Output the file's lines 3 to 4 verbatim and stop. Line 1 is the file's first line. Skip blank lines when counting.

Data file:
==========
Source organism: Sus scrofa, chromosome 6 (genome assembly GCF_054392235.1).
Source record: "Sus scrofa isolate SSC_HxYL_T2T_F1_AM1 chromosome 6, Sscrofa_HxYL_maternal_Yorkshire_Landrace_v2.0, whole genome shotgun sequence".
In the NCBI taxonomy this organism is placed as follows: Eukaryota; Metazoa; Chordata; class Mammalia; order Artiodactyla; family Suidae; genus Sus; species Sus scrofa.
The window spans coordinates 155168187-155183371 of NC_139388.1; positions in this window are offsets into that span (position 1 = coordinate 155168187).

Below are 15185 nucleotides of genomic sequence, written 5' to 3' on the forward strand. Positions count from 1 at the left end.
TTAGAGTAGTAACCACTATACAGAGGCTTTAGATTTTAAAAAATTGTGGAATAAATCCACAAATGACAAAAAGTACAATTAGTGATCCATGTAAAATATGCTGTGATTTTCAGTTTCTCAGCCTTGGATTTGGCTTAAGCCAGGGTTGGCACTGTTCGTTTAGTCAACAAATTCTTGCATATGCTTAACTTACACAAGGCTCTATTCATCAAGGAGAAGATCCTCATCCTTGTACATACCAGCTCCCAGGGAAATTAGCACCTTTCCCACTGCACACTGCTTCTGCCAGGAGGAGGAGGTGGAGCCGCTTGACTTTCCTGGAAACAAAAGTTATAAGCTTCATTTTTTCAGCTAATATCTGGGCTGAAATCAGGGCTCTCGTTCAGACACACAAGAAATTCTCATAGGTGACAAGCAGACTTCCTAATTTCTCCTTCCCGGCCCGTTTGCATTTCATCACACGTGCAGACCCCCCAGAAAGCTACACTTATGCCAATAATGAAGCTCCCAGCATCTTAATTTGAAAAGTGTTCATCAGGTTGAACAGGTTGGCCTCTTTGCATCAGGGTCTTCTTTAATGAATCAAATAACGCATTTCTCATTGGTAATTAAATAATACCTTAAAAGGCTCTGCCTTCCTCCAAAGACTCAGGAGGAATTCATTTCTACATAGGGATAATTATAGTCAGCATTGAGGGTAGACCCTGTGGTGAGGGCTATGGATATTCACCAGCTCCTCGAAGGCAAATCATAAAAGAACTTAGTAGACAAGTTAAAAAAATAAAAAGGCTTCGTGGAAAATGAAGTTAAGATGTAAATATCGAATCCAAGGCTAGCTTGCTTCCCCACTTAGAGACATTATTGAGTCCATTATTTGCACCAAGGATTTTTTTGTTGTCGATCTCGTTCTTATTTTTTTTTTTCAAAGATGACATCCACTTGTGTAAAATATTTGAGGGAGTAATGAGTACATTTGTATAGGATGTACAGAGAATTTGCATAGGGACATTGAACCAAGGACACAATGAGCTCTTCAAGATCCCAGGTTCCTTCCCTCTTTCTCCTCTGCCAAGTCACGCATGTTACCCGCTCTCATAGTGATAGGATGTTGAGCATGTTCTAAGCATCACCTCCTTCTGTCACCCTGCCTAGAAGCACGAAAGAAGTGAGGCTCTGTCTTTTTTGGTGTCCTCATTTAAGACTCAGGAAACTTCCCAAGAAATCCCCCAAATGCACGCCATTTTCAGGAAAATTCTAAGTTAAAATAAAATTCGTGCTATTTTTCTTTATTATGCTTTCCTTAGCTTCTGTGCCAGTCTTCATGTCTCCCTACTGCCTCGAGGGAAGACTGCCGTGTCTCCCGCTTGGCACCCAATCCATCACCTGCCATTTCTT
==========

In the NCBI taxonomy this organism is placed as follows: Eukaryota; Metazoa; Chordata; class Mammalia; order Artiodactyla; family Suidae; genus Sus; species Sus scrofa.
The window spans coordinates 155168187-155183371 of NC_139388.1; positions in this window are offsets into that span (position 1 = coordinate 155168187).